Today’s gun control laws have a disparate impact on the black communities. While progressives recognize the racial basis of Jim Crow laws, segregation, and even the Clinton-era “super-predator” drug laws — they nonetheless reject the obvious basis of laws preventing black America from the ability to protect themselves.
Recognizing the impact on black America, President Trump is fighting new gun laws that disproportionately imprison black Americans and is working to undo the mass incarceration created in part by past gun control laws.
In 2014, the Washington Post found nearly 50 percent of those convicted of federal gun crimes were black — a racial disparity larger than any other class of federal crimes, including drug offenses.
According to one report by the Justice Department, state, local, and federal governments arrested black people for gun crimes five times higher than whites. Gun control is one reason why the U.S. is responsible for 25 percent of the world’s prison population, despite representing only five percent of the entire world’s population.
The trend accelerated dramatically since President Clinton’s 1994 Federal Assault Weapons Ban, and the larger “Clinton Crime Bill,” that created “zero tolerance” sentencing and resulted in doubling the U.S. prison population.
For example, in 2015, nearly 5,000 were convicted under 922 (g) of the federal criminal code, which makes it illegal for felons to possess a firearm — 51 percent were black Americans. Even President Clinton admitted during the 2016 campaign his law “cast too wide a net and we had too many people in prison.”
Historically, U.S. gun control laws were rooted in racism and essentially left black Americans unable to defend themselves. Although Congress fully granted black Americans Second Amendment rights with the passage of the Civil Rights Acts of 1866 and 1870, and the ratification of the 14th Amendment, the long list of gun-control laws during the Reconstruction Era prevented black Americans from personally defending themselves against their own lynching and devastating race riots in their communities.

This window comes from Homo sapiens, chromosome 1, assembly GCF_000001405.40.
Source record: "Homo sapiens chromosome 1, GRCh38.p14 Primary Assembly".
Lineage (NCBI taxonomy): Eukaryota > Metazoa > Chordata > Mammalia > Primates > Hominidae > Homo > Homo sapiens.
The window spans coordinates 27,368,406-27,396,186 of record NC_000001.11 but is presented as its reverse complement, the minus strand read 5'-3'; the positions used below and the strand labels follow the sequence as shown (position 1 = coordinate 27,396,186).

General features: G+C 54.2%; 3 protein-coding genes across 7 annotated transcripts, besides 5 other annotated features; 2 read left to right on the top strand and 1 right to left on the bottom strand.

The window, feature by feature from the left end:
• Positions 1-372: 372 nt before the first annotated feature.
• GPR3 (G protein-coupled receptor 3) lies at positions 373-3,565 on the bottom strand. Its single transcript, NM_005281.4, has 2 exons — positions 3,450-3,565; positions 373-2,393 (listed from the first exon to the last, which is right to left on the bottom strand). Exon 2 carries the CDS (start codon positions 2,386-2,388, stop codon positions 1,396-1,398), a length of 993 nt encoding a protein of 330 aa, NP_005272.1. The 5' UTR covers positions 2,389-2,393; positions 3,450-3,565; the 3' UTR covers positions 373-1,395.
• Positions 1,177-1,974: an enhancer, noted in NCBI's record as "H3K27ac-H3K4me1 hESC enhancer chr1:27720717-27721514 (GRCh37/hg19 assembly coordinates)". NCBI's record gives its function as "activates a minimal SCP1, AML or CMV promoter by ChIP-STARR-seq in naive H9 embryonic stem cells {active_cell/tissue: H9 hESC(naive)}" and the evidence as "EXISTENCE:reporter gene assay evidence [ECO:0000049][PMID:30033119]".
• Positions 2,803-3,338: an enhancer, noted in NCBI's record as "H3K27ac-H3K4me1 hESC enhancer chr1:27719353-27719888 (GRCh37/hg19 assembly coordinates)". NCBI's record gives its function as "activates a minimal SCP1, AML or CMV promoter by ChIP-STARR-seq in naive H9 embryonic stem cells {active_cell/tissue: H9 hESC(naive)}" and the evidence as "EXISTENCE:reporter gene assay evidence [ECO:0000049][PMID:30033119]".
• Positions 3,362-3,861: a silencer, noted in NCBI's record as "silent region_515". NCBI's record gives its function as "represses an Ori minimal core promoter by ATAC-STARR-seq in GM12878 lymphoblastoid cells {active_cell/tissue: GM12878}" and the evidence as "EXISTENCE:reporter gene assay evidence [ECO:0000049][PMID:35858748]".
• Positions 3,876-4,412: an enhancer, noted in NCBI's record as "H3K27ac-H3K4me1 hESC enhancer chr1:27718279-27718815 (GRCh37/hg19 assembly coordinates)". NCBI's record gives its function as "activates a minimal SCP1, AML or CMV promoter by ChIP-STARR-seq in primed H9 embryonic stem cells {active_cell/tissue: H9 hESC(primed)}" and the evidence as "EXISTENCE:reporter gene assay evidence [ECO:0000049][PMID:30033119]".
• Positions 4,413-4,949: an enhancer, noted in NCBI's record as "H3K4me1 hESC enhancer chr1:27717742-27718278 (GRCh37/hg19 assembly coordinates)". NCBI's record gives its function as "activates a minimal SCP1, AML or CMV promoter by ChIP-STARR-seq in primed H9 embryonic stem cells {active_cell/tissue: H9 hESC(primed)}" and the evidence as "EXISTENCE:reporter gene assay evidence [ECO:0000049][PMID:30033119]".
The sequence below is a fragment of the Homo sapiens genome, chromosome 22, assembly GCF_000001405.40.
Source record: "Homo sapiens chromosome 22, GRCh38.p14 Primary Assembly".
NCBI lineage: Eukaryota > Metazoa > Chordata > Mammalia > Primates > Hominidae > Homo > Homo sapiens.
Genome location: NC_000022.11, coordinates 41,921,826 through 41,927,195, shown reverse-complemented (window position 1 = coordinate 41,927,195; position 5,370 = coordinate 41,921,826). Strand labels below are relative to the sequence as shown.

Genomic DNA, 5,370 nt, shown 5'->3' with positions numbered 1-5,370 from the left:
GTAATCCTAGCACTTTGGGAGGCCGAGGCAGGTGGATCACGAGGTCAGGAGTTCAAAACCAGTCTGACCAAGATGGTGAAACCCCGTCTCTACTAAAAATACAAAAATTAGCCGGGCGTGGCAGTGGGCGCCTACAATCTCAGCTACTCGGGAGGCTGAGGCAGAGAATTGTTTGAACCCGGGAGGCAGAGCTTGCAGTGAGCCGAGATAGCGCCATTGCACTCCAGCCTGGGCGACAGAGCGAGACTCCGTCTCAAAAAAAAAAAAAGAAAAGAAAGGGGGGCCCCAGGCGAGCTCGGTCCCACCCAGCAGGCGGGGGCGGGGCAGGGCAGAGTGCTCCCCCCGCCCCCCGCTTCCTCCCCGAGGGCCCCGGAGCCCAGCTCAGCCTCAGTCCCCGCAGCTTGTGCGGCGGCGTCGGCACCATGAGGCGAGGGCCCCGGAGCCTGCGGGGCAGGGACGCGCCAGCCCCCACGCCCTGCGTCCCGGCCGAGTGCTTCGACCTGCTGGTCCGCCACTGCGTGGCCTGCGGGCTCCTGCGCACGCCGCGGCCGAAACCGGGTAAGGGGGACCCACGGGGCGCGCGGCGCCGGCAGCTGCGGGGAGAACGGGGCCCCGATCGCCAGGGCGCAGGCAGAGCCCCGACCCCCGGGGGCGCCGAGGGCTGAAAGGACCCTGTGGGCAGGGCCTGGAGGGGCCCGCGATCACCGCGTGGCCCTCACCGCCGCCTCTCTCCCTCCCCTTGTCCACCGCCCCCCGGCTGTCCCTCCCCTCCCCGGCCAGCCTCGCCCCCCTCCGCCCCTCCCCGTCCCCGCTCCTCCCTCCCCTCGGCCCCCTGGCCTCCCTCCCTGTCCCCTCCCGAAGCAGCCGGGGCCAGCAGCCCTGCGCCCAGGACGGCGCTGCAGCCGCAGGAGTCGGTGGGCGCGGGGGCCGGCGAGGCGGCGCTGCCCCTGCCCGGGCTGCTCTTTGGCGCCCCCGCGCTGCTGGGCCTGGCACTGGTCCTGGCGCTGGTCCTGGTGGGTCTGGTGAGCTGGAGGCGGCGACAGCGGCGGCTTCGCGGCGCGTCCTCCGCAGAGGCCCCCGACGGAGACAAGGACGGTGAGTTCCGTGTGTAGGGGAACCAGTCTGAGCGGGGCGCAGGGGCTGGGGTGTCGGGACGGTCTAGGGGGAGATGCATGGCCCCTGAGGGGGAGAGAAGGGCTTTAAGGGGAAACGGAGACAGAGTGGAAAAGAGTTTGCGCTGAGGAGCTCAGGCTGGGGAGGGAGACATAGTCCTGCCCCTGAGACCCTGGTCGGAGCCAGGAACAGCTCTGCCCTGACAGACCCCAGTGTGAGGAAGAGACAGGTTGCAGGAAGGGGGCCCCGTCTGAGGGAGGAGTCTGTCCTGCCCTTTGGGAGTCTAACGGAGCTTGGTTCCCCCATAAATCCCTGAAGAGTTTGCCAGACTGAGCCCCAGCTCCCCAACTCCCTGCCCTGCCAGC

Samuel Pomeroy, a Republican senator from Kansas, spoke out against this racism in 1868, saying the “the right to bear arms” was one of three “indispensable…safeguards of liberty under our form of government.”
“If the cabin door of the freedman is broken open and the intruder enter…then should a well-loaded musket be in the hand of the occupant to send the polluted wretch to another world,” he said.
Almost a hundred years later, black Americans were still facing the discriminatory policies of gun control.
In a recent interview with the Washington Times, former Secretary of State Condoleezza Rice said, “Let me tell you why I’m a defender of the Second Amendment. I grew up in Alabama in the late ’50s, early ’60s. There was no way that Bull Connor and the Birmingham police were going to protect you. When knight riders would come through our neighborhood, my father and friends would take their guns and fire in the air if anybody came through…they protected the neighborhood.” Rice added if Connor, a racist southern Democrat public safety commissioner, would have known where to locate their guns, he would have “rounded them up.”
Most Americans have come around to recognize the racism of gun and sentencing laws. While this is certainly welcome, and the wounds of the past don’t need to be re-lived, the lessons from them cannot be forgotten.
President Trump hasn’t forgotten these lessons and understands millions of Americans have been hurt by racial injustice. Gun control and sentencing laws are two ways President Trump is resolving longstanding racial injustices against the black community.
President Trump supports desperately-needed changes to the criminal justice system to help right the wrongs of past administrations and has continuously defended the right for black America to defend themselves. This includes President Trump’s avid support for the FIRST STEPS Act, which would decrease mass incarceration by creating a new system for prisoners to earn early release, while also offering better reentry programs, such as job training, drug treatment, and life counseling.
Our president is dedicated to undoing all forms of judicial and economic injustices. His historic pardons, support for prison reform, and economic agenda show that President Trump is determined to partner with the black community to continue the Civil Rights Movement into the 21st Century.
Pastor Darrell Scott is the CEO of the National Diversity Coalition for Trump and a member of the Donald J. Trump for President, Inc. Advisory Board.